WARRIORS OF YEDAHN #3
A Dark Alien Prince + his unquenchable desire x his insatiable thirst = a warrior willing to defy a galaxy to claim his mate.
Born with a platinum spoon in her mouth, warrior bride-in-training Gayle throws it away in order to sneak aboard a Yadeshi military vessel to escape imprisonment by her family. Ithann, the alpha alien warrior she’s been taunting with flirts and sloe-eyed glances for several weeks, is enraged by her sudden disappearance and abandons his teaching post to follow.
When he catches her, Gayle must accept a highly indecent proposal to avoid being thrown in the ship’s brig- and by accepting, embroils herself in Ithann’s decades long feud with a rival nobleman.
Roped into an arranged marriage, she is determined to avoid the shackles of a mate bond, but Ithann is determined that not only will they bond, but that she will have his baby. Their battle of wills may cost Gayle her life.
“Let me out of here!” she yelled, more to amuse herself than anything else. She’d seen it a few times in old movies, the verbal venting, meant to release built-up energy. No one would hear, of course. They’d be monitoring prisoners from a remote location via vid.
Gayle yelped and jumped back when the door panel slid open. Her jaw dropped when after a second, she recognized the cold, elegant man staring down at her, his black hair a polished braid draped over one broad shoulder.
Her princeling, not her Adekhan.
“Ithann… what in the hell is going on here?”
He stepped into the cell, perforce requiring her to retreat, the panel sliding shut behind him.
Gayle eyed him. “I hope you have authorization to open that thing back up.”
Gone was the snippy warrior-in-training uniform. He wasn’t even the fancy dress prince from the party. He wore all black, not quite the outfit she and Mila had seen a few higher-ranked officers wearing when they’d toured the ship.
“I don’t think black is the right color for people with shades of blue for skin.”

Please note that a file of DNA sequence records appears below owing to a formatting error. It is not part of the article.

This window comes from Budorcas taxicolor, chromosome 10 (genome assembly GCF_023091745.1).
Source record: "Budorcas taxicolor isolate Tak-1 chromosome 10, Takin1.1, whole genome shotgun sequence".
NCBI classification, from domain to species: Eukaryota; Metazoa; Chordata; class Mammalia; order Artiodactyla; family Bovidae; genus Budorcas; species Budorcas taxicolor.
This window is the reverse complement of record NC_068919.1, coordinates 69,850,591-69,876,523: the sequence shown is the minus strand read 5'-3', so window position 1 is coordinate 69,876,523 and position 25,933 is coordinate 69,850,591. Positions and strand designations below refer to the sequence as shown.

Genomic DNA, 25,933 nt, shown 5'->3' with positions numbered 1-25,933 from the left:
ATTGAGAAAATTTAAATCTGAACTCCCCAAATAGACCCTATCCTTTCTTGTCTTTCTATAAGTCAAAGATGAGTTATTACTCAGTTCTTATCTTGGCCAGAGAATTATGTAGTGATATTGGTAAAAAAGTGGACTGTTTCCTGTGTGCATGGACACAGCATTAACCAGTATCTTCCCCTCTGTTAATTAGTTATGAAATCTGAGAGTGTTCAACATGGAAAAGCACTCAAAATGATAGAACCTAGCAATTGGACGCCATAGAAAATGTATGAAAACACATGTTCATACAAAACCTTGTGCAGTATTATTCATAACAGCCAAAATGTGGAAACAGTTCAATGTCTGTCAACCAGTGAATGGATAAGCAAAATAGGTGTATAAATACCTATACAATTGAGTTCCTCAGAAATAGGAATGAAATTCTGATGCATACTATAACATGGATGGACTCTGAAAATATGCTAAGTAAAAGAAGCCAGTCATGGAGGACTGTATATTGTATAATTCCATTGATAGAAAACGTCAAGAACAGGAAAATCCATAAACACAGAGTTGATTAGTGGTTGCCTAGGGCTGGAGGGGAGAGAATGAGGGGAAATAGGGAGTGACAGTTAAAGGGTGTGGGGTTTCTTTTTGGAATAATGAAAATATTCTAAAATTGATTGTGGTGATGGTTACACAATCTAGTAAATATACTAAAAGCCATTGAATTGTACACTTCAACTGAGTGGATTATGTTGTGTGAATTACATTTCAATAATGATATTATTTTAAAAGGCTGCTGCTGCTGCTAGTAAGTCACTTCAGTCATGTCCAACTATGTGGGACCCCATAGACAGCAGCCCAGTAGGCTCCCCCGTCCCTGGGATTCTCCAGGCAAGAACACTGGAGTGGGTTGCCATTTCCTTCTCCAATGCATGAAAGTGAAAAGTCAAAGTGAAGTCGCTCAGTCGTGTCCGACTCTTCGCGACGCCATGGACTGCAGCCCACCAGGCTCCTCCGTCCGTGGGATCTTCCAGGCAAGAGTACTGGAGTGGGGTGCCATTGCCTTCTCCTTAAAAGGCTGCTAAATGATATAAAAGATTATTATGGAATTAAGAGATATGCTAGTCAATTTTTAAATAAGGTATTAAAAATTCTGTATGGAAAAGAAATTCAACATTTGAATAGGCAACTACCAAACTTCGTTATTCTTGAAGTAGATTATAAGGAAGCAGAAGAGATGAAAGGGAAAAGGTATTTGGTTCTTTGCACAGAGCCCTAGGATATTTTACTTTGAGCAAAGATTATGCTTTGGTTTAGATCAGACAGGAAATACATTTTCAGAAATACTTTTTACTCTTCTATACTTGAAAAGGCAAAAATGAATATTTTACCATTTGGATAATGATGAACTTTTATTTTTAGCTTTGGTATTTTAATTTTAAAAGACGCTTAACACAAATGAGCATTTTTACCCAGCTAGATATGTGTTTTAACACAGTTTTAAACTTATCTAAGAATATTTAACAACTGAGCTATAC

His expression didn’t change. “And yet, as a brown-skinned woman, I frequently see you wearing… brown.”
“It’s a stereotype that dark women can’t wear brown,” she replied, voice haughty. “It all depends on the shade and the quality of the fabric.”
He never called her by her first name. Gayle inhaled. “Is there something wrong with my paperwork? Wait—what are you even doing here?”
“That you thought you would be able to leave the planet on a vessel headed for my planet, and I wouldn’t be informed… this tells me you don’t fully understand the situation.”
She struggled not to take a step back. The neutral voice suddenly darkened with the faintest hint of menace, and eyes she’d thought implacable were now flat, like a snake.
“What don’t I understand, Adekhan?”
He smiled. Her stomach clenched, and not in a good way. “That is,” he said, “the wrong form of address. I have retired my commission due to these unexpected circumstances.”
“Oh… shit. My bad?”
Ithann stepped forward, forcing her to retreat, and grabbed her around the back to prevent further withdrawal. “Don’t back away from me—it’s beneath the dignity of an Bdakhun.”
“What does that word mean?” she asked, voice quiet. “Someone else called me that—well, a variation. The base word isn’t in my translator.”
“No. You must learn the language, Gayle. It’s poor form to rely on mechanical things when the power of your intellect is superior.”
“Maybe. That’s probably not the point right now, though.”
“No.” His hands moved from around her back up her arms, wrapping around her with gentle pressure. “You’re mine now, legally. Otherwise, they would have sent you back to Earth, and your father was angry enough to… do something rash. I have my family legal counsel delaying things while what I did processes.”
“What did you do, Ithann?”